## Electromagnetic fieldsThis revised edition provides patient guidance in its clear and organized presentation of problems. It is rich in variety, large in number and provides very careful treatment of relativity. One outstanding feature is the inclusion of simple, standard examples demonstrated in different methods that will allow students to enhance and understand their calculating abilities. There are over 145 worked examples; virtually all of the standard problems are included. |

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Page 94

5-21

the x axis for which x = b>a to another point on the x axis for which x= —b, what is

the change in potential? 5-22 Express <f> for the charge distribution of Figure ...

5-21

**Consider**the charge distribution of Figure 5-7. If one moves from a point onthe x axis for which x = b>a to another point on the x axis for which x= —b, what is

the change in potential? 5-22 Express <f> for the charge distribution of Figure ...

Page 243

vacuum region just outside the wire and express it in terms of the quantities given

. (Overall, this portion of the wire is neutral.) 12-8

**Consider**a length / of the wire that has a resistance R. Find the electric field in thevacuum region just outside the wire and express it in terms of the quantities given

. (Overall, this portion of the wire is neutral.) 12-8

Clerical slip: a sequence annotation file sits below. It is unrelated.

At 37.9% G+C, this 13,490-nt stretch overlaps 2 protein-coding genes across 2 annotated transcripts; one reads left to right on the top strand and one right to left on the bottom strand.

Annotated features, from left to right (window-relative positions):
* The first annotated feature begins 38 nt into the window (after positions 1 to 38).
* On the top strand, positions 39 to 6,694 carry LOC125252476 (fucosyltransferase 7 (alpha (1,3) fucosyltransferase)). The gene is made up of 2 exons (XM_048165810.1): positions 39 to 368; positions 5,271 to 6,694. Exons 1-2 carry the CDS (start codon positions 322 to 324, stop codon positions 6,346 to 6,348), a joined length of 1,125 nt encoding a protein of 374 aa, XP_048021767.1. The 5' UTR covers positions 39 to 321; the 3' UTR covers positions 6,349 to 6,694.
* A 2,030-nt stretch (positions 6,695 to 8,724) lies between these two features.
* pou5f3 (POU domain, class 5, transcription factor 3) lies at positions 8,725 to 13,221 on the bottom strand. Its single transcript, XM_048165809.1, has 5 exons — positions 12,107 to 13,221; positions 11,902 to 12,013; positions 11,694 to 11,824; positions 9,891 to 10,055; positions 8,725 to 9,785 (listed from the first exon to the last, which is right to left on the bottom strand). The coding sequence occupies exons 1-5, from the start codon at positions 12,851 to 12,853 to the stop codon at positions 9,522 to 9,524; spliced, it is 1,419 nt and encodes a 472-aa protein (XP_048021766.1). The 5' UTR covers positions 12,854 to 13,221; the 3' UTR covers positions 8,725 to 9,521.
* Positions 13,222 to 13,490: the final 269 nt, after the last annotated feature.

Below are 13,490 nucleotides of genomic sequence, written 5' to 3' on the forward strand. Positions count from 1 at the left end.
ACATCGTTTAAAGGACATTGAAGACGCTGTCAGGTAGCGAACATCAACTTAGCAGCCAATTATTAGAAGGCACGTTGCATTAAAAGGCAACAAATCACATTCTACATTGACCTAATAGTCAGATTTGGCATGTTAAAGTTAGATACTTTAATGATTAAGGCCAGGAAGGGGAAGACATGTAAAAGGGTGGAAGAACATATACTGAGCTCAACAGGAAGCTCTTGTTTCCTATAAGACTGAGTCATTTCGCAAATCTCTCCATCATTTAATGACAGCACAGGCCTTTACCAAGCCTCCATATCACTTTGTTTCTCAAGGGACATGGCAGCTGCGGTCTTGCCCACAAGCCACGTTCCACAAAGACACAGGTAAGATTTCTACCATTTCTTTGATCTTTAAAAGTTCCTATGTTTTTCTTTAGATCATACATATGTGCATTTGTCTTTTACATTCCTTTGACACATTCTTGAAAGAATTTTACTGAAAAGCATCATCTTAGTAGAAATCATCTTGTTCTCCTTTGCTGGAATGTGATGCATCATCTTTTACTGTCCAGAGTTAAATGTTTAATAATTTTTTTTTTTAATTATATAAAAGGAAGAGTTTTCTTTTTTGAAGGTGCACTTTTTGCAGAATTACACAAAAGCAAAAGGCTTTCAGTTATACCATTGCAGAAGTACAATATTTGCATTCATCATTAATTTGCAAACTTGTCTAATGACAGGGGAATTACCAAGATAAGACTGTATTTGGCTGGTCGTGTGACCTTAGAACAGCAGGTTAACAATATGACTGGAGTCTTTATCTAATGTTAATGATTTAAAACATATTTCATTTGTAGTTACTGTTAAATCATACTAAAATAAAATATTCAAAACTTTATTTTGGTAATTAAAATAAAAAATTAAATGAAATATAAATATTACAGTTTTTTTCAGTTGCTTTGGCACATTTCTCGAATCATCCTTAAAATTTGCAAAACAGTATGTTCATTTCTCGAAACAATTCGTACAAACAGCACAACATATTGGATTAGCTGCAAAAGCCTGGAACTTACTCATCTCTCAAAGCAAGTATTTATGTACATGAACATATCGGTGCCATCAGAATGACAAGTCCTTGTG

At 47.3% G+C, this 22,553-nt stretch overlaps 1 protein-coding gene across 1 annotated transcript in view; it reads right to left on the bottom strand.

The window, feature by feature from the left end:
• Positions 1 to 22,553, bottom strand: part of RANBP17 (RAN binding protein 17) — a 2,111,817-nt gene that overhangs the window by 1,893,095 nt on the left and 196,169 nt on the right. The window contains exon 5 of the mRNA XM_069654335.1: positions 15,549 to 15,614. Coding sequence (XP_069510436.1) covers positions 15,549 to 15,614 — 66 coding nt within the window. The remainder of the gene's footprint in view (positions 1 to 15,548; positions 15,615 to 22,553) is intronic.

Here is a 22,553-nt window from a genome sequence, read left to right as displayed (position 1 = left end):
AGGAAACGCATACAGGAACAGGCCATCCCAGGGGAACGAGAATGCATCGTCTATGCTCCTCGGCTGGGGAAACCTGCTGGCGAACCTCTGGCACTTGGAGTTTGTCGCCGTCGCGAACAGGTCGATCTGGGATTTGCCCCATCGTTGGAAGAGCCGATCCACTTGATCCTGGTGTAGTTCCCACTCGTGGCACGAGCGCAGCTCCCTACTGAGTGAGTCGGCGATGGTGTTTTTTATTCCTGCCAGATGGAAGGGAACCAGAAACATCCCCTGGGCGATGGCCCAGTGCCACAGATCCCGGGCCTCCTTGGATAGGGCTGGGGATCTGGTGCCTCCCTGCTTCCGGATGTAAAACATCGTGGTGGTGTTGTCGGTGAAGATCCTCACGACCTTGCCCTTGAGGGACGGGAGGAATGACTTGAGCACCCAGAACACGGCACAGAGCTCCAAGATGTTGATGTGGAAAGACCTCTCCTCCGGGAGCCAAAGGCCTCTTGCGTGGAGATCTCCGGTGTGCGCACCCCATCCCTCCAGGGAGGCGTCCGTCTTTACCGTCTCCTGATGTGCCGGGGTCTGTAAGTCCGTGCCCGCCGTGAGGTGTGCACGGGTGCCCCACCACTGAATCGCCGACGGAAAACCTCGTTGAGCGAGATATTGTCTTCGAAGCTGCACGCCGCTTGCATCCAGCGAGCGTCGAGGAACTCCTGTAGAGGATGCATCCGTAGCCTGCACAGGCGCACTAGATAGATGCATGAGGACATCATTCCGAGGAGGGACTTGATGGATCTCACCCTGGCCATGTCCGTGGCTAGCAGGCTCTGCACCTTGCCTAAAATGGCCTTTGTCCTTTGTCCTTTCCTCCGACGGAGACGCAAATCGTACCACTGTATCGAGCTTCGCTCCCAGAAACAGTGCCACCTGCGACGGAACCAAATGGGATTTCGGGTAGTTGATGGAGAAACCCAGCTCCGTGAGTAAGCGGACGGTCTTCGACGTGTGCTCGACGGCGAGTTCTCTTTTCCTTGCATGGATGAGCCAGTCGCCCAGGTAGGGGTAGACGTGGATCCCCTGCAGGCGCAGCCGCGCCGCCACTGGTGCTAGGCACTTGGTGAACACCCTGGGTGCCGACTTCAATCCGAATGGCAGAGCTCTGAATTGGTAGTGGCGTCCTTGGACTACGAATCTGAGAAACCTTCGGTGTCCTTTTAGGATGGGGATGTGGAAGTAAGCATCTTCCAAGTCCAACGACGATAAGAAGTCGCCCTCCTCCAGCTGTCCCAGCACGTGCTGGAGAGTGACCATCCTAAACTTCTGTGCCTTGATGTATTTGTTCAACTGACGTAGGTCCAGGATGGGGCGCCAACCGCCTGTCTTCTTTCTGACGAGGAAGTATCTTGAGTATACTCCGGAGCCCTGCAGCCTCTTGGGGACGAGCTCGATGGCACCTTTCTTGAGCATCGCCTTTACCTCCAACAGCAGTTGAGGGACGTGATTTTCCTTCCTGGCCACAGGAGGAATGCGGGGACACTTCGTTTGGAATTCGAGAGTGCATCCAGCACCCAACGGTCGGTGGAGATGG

**Consider**a dielectric with a ...Page 287

[The expression (16-24) is an example of what is known as a gauge

transformation, and we

have completed the development of the general theory. The requirement (16-26),

and ...

[The expression (16-24) is an example of what is known as a gauge

transformation, and we

**consider**them again in more detail in Chapter 22 after wehave completed the development of the general theory. The requirement (16-26),

and ...

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angle assume axis becomes bound charge boundary conditions bounding surface calculate capacitance charge density charge distribution charge q circuit conductor consider const constant corresponding Coulomb's law cross section current density current element curve cylinder defined dielectric direction displacement distance electric field electromagnetic electrostatic energy equal equipotential evaluate example Exercise expression field point flux force free charge free currents frequency function given illustrated in Figure induction infinitely long integral integrand Laplace's equation line charge located Lorentz Lorentz transformation magnitude material Maxwell's equations molecule normal components obtained origin particle perpendicular plane wave point charge polarized position vector potential difference propagation properties quadrupole quantities radiation region relation result satisfy scalar potential shown in Figure situation solenoid spherical substitute surface current surface integral tangential components total charge unit vacuum vector potential velocity volume write written xy plane zero